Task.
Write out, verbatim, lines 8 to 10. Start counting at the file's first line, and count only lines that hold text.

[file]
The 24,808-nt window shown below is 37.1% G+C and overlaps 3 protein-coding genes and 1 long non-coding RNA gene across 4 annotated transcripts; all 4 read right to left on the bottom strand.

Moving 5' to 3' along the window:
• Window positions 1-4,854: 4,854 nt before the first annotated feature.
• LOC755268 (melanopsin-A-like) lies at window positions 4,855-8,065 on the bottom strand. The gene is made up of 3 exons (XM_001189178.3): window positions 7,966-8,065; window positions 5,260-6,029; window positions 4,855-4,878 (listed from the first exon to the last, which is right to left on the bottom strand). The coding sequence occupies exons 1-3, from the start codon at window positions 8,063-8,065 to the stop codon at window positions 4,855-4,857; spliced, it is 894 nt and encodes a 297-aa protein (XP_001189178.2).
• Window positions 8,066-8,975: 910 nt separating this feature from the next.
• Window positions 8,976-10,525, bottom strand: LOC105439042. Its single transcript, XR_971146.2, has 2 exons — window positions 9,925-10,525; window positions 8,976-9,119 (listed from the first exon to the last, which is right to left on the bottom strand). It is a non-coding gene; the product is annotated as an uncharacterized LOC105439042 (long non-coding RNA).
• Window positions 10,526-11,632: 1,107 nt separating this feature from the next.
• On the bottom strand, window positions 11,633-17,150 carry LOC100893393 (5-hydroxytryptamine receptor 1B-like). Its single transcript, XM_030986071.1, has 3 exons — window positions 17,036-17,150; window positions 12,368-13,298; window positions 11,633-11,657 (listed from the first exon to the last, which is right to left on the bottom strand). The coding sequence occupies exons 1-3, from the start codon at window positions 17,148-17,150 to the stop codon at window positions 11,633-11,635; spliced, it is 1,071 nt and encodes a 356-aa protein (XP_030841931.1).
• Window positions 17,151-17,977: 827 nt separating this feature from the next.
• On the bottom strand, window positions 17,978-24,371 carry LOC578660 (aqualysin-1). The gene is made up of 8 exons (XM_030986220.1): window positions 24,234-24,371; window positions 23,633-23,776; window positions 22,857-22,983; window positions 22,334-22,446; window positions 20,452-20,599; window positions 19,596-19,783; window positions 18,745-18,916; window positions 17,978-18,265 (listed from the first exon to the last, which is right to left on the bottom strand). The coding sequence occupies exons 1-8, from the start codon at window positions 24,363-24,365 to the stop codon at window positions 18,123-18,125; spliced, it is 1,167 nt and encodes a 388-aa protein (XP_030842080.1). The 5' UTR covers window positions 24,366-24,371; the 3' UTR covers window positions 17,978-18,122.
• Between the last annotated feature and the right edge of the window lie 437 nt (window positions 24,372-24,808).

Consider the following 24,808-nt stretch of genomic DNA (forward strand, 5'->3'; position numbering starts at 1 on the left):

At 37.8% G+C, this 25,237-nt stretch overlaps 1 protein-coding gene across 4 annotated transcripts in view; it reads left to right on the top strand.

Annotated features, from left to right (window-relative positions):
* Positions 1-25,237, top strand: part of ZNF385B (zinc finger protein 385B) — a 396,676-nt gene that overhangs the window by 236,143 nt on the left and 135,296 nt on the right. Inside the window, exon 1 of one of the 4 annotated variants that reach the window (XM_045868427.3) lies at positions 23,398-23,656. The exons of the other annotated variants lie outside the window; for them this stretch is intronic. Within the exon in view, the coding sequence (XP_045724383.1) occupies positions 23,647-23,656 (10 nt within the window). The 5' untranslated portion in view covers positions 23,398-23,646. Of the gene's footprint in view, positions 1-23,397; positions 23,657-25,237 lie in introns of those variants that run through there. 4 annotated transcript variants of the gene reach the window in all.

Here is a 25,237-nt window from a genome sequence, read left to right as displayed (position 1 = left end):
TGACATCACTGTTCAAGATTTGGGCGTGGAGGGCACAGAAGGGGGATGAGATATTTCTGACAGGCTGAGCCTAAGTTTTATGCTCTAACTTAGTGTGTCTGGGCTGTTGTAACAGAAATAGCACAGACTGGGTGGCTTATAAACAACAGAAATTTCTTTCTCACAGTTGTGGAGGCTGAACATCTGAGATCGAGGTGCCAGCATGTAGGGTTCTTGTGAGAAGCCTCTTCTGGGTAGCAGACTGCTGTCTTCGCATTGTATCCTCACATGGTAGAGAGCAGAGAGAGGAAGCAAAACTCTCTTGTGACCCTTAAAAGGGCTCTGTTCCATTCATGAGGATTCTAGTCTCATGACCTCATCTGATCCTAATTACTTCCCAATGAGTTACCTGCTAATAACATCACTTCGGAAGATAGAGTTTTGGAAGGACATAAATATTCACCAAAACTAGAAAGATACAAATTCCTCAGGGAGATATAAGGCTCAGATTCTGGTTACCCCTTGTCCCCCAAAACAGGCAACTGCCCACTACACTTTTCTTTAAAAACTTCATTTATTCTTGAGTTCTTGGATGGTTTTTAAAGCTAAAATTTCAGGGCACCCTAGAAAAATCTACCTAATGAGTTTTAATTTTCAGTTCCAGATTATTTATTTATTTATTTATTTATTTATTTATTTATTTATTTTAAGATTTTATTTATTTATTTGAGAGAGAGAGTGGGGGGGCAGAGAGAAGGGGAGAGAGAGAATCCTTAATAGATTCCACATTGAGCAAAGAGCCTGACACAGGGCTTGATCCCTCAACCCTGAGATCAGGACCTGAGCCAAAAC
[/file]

• On the bottom strand, window positions 11,633-17,150 carry LOC100893393 (5-hydroxytryptamine receptor 1B-like). Its single transcript, XM_030986071.1, has 3 exons — window positions 17,036-17,150; window positions 12,368-13,298; window positions 11,633-11,657 (listed from the first exon to the last, which is right to left on the bottom strand). The coding sequence occupies exons 1-3, from the start codon at window positions 17,148-17,150 to the stop codon at window positions 11,633-11,635; spliced, it is 1,071 nt and encodes a 356-aa protein (XP_030841931.1).
• Window positions 17,151-17,977: 827 nt separating this feature from the next.
• On the bottom strand, window positions 17,978-24,371 carry LOC578660 (aqualysin-1). The gene is made up of 8 exons (XM_030986220.1): window positions 24,234-24,371; window positions 23,633-23,776; window positions 22,857-22,983; window positions 22,334-22,446; window positions 20,452-20,599; window positions 19,596-19,783; window positions 18,745-18,916; window positions 17,978-18,265 (listed from the first exon to the last, which is right to left on the bottom strand). The coding sequence occupies exons 1-8, from the start codon at window positions 24,363-24,365 to the stop codon at window positions 18,123-18,125; spliced, it is 1,167 nt and encodes a 388-aa protein (XP_030842080.1). The 5' UTR covers window positions 24,366-24,371; the 3' UTR covers window positions 17,978-18,122.